Friday, January 11, 2008

And the Winner is

The United States has the longest selection process for its president of any country in the world. And probably the most expensive. And yet picking our leader is not much different than picking our laundry detergents. Except if we don't like the brand of detergent we are not stuck with it for four years.

The most expensive part of any political campaign is the media buys. Giuliani just asked his head campaign workers to work for free for a month or to so he can buy more commercial time in Florida. Bit odds are that these expensive ads will not educate us about why he will be a better president but why his competition won't be.

The negativity of campaign advertising sets us up for voting for the last of two evils because we know only the most negative things about the candidates due to the competing commercials.

This presidential election we have had the opportunity to view all the primary candidates in a variety of debate formats and ergo get to know how well they have memorized the answers and the phrasing of those answers as determined by their speech writers. All we can truly say about them is they are well rehearsed and well made up. Since the debates between Richard Nixon and John F. Kennedy no campaign is unaware of the importance of image on the little screen. I frankly would love to see one of them wearing a green or purple tie. I am rather tired of red or blue. But just like some marketing company figured out the color for Tide's packaging they figured out the correct color for the tie.

In the final days we will be bombarded with television commercials and not all of them complied by the candidate and his campaign. Some of the most negative will be by PAC's or political action committees wanting to get their candidate elected so they can continue to have tax breaks, price supports or favorable legislation in the future. Because of the high price of media campaigns most candidates and their political positions are bought and paid for before they take office.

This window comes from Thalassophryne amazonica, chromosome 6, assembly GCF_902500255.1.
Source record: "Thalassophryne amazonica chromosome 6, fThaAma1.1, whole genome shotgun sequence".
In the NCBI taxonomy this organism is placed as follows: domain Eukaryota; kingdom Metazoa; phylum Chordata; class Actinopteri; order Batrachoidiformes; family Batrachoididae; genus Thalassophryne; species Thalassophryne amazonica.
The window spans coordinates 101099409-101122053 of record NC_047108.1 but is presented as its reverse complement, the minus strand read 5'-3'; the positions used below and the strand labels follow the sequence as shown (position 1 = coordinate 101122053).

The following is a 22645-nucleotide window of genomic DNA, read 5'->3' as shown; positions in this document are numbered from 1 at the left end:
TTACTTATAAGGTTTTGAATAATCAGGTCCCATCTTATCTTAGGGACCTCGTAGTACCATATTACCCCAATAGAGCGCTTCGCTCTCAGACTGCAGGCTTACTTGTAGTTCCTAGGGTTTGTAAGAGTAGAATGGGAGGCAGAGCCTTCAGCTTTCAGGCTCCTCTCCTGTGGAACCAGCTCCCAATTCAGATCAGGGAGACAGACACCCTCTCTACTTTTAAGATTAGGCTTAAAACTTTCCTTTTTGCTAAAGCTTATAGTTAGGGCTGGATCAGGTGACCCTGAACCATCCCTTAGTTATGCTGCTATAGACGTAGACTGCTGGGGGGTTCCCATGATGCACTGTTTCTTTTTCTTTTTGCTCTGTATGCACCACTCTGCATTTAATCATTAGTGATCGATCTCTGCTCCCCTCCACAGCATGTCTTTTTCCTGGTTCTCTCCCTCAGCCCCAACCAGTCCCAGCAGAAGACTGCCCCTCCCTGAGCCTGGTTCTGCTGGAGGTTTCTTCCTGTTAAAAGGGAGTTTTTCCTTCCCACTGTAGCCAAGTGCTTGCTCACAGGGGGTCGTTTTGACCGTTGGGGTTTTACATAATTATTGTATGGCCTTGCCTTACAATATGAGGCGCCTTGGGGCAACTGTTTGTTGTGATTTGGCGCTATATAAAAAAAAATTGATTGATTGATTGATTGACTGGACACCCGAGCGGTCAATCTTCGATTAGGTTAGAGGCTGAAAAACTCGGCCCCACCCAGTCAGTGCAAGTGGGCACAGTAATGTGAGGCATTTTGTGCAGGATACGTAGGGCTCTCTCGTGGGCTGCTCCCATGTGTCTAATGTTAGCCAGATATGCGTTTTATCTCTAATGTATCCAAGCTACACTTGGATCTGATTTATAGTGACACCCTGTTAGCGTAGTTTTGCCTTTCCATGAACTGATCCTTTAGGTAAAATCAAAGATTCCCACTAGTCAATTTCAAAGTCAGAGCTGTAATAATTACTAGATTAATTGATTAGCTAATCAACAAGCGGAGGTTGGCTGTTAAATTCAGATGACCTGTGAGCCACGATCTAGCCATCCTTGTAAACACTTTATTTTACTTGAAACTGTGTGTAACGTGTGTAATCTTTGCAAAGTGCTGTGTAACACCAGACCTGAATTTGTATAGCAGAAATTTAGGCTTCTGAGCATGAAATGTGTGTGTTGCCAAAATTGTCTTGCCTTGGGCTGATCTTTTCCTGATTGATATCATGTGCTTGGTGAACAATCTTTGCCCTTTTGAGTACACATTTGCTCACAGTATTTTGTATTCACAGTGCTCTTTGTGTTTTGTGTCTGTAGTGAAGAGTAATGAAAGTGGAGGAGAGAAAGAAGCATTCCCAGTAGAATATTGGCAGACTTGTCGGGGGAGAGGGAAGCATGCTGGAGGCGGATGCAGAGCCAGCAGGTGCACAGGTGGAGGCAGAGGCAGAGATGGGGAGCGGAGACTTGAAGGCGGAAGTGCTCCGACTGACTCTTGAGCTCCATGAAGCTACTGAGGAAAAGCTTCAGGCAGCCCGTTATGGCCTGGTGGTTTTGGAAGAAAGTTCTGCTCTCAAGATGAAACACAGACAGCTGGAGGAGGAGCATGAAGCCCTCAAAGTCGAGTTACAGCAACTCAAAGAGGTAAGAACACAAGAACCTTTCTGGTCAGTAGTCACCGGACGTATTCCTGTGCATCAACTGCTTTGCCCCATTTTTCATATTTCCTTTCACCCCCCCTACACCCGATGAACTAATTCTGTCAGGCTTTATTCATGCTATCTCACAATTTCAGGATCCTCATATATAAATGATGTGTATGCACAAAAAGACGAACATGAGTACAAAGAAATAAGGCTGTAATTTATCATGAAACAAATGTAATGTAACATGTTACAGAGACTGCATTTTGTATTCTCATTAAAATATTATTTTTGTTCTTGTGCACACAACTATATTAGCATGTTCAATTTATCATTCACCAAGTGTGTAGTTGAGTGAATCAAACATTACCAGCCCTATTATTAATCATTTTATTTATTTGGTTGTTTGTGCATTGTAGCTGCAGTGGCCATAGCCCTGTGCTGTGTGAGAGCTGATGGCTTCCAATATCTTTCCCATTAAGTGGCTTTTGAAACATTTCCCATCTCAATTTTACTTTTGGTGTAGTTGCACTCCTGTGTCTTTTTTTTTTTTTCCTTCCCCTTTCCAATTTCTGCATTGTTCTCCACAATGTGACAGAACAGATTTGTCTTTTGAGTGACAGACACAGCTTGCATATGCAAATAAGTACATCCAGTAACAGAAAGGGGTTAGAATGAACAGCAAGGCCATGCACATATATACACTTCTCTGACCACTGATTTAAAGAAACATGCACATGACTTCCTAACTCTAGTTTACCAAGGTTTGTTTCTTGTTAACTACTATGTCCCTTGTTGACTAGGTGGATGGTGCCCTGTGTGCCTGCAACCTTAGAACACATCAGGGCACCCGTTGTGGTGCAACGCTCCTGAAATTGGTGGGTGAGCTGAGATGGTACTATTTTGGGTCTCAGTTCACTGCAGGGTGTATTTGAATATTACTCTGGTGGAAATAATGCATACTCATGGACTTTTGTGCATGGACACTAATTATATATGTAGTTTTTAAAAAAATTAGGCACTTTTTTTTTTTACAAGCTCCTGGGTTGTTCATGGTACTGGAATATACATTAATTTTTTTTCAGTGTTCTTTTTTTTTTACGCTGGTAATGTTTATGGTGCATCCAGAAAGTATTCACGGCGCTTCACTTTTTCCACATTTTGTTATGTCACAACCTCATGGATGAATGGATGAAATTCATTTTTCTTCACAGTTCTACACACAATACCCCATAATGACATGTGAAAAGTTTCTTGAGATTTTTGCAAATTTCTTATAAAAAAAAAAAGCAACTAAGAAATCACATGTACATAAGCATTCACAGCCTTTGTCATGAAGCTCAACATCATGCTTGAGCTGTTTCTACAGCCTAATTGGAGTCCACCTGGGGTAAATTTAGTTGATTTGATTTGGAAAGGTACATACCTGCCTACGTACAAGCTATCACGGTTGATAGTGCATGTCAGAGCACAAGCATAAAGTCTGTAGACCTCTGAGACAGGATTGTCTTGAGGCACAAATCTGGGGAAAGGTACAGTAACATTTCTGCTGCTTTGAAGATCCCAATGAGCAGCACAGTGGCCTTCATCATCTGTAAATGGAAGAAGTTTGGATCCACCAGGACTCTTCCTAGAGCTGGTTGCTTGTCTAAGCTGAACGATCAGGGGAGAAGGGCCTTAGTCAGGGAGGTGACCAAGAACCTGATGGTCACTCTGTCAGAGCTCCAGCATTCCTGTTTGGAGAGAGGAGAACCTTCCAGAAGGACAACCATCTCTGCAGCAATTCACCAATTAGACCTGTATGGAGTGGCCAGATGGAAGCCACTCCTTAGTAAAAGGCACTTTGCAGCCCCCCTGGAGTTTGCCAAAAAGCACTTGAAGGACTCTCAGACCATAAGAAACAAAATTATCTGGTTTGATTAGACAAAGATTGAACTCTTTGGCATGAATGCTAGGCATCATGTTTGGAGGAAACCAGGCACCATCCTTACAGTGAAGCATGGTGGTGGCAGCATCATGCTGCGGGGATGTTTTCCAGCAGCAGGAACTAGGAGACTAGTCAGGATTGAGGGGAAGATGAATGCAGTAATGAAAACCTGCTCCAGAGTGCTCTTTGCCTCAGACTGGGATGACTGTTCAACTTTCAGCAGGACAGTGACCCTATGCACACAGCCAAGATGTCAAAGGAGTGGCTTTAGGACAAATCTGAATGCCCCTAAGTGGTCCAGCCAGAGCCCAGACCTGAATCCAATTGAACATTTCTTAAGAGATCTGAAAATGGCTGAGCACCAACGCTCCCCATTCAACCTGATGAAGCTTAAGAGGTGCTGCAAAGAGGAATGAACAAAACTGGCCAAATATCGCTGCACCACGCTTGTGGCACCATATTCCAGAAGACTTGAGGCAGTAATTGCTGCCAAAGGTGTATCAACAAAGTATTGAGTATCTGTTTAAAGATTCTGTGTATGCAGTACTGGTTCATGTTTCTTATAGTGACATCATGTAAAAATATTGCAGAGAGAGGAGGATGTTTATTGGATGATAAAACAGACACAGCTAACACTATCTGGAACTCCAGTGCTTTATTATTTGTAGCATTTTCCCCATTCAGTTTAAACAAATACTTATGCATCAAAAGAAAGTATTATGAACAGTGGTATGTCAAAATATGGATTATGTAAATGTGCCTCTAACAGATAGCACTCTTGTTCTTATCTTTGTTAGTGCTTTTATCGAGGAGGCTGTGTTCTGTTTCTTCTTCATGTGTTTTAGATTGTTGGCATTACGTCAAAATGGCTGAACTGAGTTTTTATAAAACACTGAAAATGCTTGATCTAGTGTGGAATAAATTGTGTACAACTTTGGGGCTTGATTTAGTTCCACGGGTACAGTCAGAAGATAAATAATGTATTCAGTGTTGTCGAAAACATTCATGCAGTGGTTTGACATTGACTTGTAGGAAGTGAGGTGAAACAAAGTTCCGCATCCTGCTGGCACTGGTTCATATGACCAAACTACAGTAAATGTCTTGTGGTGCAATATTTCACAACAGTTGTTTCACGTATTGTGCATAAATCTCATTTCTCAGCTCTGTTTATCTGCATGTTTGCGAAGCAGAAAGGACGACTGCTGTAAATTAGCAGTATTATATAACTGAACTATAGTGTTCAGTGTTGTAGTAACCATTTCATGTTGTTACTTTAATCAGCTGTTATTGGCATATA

What if we made it illegal for them to run television ads. Or any political committee to run commercials for them or against their opposition? All exposure to the candidate would have to be through interviews, debates, personal appearances and positive (not negative) newspaper ads.

Campaigns would be cheaper. We would actually have an opportunity to really get to know the candidates. Abraham Lincoln won his support for president with a whistle stop campaign waged from the back of a train. With today's political situation he could not get by the primary: not enough money, sloppy dresser, and definitely not a good looker. Sad commentary. Instead we get a George W. Bush - nicely packaged up by an advertising company to look like what it wasn't.

The President of the United States brought to you by those wonderful men of Madison Avenue. The same one that brought you feminine deodorant and the New Coke. Real winners.